Alternatives to Apple’s iOS Music app
If you enjoy listening to music on your iPhone, iPad, or iPod touch, but you don’t use Apple Music, you might find the new Music app to be overkill. It has a lot of features that don’t add much to your listening experience and just get in the way. With a cluttered interface, Apple’s Music app has lost its primary purpose: the ability to let you choose the music you want to listen to quickly and easily.
Fortunately, there are many alternatives. Most of these apps try to simplify the experience of playing songs on your iOS device, or offer more intuitive ways to control your listening sessions.
While Apple doesn’t allow you to easily replace its bundled apps – for example, even if you have another browser installed on an iOS device, Safari opens when you tap a link – there are no such limits with music player apps. They can all access the music you sync to iTunes and the music you download to your device from iCloud or the iTunes Store. So any music player app can access your library, and you can control playback from your iOS device’s lock screen, or even your Apple Watch.
Here is an overview of four apps that you can use to play music on your iOS device.
The $ 1 Ecoute is a minimalist player that lets you browse your music library by viewing its illustrations. It has the essential controls: play music in order, shuffle it, repeat it, and manage a play queue. But it also has a few extras, like a Shuffle Albums feature, which many people will find useful; I especially like it for listening to classical music.
Listen offers AirPlay streaming and even lets you play podcasts. It supports AirPlay, offers night mode, and lets you sort music by many criteria.
And Ecoute is already updated to take advantage of 3D Touch, available on the iPhone 6s and 6s Plus (it’s the only music player I’ve found so far). When you press hard on its icon, you get shortcuts to search your library, shuffle all, or play all your music. Just for the 3D Touch Shuffle All function, this application has gained a place on my iPhone.
The $ 2 Cesium is a minimalist music player, similar to what the iOS Music app was before Apple added all the extra menus and buttons. It has a whole series of small features that greatly improve music playback. You can control it using gestures, you can choose a number of sorting options (including “Classic Mode”, which sorts classical music by names of composers instead of artists), and you can use it to play audiobooks.
With Cesium, you can mix by album, manage your play queue, view your listening history, and even choose custom colors for the app theme, or use a night mode. I wish Cesium had better documentation and support, rather than just a page on Reddit and a Twitter account for the latter; understanding how to use gestures takes some time. But Cesium is a nifty app, and once you get the hang of it, it makes Apple’s app look bloated.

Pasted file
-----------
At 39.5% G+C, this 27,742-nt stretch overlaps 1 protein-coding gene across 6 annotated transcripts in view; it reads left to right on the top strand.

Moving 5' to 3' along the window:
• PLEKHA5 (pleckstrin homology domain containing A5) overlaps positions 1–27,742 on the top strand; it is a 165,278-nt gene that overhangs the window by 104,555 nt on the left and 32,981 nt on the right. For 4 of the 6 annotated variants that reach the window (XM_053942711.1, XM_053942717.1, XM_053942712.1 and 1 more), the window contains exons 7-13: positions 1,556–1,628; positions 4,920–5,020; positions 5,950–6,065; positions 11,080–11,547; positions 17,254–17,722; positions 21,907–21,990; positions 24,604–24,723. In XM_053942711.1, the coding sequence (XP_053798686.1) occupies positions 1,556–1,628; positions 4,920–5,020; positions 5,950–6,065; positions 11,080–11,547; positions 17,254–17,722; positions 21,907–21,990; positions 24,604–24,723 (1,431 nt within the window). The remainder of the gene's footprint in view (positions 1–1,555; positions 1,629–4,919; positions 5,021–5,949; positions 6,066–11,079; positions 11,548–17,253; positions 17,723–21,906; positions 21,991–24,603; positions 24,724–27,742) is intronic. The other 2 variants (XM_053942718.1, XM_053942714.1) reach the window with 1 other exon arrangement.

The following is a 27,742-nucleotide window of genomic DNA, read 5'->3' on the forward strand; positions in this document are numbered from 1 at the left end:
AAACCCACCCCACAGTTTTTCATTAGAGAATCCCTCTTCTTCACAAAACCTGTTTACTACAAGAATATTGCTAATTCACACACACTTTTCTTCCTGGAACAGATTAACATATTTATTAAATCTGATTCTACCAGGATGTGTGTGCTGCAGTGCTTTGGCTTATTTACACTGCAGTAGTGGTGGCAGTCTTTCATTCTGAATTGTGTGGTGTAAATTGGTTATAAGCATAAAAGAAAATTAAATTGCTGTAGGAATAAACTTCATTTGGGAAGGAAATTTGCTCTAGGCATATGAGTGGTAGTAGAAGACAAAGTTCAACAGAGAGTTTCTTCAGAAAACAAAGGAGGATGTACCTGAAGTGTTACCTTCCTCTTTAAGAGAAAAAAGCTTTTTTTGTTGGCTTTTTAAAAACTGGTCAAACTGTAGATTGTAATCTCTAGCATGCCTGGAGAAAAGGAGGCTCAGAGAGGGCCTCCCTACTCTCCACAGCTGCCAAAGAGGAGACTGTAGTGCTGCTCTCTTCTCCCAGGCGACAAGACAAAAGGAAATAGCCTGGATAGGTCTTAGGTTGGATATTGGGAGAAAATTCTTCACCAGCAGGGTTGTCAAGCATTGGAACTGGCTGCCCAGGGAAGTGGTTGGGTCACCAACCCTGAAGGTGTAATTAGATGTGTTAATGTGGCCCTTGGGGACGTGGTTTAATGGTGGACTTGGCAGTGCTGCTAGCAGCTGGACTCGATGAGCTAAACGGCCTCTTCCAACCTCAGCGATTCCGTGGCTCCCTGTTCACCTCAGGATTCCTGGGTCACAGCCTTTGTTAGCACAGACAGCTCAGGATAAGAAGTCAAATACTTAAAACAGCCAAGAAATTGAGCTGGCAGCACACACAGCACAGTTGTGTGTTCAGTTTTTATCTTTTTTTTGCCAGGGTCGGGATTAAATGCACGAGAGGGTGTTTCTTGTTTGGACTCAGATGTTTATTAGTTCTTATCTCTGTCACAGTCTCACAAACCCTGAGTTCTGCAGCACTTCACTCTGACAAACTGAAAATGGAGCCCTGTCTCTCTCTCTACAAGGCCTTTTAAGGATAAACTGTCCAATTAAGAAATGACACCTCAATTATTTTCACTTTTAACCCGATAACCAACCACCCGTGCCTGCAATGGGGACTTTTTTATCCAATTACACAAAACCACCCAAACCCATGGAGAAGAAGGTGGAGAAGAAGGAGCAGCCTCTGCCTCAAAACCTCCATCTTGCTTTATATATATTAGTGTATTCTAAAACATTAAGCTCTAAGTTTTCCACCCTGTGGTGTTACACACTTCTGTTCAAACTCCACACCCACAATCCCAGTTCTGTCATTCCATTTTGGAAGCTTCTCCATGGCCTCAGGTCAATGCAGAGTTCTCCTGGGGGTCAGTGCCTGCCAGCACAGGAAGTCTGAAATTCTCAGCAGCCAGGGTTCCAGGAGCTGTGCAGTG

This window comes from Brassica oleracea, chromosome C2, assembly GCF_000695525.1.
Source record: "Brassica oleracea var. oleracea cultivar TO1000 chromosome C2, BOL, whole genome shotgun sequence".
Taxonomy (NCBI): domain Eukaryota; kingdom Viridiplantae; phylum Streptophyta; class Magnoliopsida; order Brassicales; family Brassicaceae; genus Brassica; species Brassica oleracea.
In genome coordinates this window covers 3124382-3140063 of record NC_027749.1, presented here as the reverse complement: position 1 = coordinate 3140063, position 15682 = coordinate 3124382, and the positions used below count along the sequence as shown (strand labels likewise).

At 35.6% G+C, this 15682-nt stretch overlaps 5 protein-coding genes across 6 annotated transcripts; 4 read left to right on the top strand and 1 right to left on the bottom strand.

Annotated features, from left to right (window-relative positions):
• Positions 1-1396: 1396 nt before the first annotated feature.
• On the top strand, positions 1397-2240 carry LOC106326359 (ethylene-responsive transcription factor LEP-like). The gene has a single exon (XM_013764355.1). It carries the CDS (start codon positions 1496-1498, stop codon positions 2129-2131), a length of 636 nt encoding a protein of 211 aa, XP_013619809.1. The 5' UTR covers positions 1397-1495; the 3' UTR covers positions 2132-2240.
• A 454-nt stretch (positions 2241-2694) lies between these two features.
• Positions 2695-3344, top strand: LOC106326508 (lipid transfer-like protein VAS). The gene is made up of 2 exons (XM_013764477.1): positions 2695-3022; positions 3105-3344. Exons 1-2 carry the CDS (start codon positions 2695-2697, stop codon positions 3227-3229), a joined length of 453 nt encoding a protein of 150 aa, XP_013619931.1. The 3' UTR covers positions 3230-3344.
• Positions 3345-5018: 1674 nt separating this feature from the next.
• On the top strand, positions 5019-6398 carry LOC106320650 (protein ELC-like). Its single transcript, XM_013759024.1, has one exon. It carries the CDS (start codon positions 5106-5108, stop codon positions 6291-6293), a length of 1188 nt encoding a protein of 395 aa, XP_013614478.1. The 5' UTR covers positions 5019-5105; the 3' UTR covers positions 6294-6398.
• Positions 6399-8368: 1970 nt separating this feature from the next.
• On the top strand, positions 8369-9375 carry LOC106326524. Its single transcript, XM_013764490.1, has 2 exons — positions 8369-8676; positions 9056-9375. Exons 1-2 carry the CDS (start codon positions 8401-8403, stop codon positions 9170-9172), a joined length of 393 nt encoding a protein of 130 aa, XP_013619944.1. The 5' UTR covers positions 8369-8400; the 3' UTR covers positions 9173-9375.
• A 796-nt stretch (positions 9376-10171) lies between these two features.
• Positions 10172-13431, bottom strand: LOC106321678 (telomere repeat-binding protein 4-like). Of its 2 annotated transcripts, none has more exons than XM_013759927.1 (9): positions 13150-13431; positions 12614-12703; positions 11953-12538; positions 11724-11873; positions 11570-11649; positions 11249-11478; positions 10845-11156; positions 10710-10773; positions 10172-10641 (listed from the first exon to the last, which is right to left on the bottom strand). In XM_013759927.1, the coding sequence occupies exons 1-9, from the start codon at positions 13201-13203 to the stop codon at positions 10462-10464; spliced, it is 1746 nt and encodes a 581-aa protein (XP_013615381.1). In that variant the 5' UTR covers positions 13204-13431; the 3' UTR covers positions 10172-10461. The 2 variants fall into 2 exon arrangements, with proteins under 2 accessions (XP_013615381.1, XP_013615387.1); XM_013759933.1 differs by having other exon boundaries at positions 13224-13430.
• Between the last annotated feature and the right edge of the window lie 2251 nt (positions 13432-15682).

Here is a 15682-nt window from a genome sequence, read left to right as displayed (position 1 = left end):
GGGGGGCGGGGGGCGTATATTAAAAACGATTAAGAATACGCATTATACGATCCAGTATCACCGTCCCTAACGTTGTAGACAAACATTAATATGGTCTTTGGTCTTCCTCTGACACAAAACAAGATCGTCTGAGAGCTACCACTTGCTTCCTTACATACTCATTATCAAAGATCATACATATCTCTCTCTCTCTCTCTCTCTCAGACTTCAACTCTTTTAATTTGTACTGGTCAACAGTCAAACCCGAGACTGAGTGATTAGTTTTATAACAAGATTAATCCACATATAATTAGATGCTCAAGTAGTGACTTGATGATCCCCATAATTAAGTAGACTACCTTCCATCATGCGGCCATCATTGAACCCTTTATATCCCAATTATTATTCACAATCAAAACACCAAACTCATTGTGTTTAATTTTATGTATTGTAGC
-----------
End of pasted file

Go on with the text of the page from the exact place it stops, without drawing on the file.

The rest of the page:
If you have a lot of music on your iOS device, if you’re carrying a 128GB iPhone, for example, you might find it difficult to choose what to listen to. The $ 3 Picky kicks in to let you filter your library to choose exactly the music you want to listen to. Tap Filter and, in the different views — Artists, Albums, Songs, or Playlists — and you can choose to show only entries with more than a certain number of tracks. For example, let’s say for today’s playlist you only want to hear your rock, electronic, and alternative songs. Sort by genres in Picky, and the rest of your music stays hidden.
This lets you choose when you want to listen to singles or occasional tracks that are outliers in your library. It may take some getting used to, but when you do, you realize how much easier it is to choose what to listen to if you have an eclectic music collection.
In addition to these filtering features, Picky is a clean and minimalist player, which offers the usual features: shuffle, repeat, play queue, etc.
While it’s not the most attractive music player out there, Musixmatch (which is free, but offers in-app purchases for some features) is ideal if you like to sing along to your favorite songs. Musixmatch has a database of over 7 million songs in 38 languages, and while it can’t find lyrics for everything in my library, it does for most songs.
You can also use Musixmatch to identify songs you hear around you and display their lyrics. Musixmatch has an Apple Watch app, which can control the iPhone app, display lyrics, and listen to music to identify songs. There is also a Notification Center widget, if you want to be able to see the lyrics on your iOS device’s lock screen.
There are plenty of other music player apps available for iOS, but these four offer a streamlined approach to choosing and playing music, compared to Apple’s original Music app. If you listen to a lot of music on your iOS device, give it a try.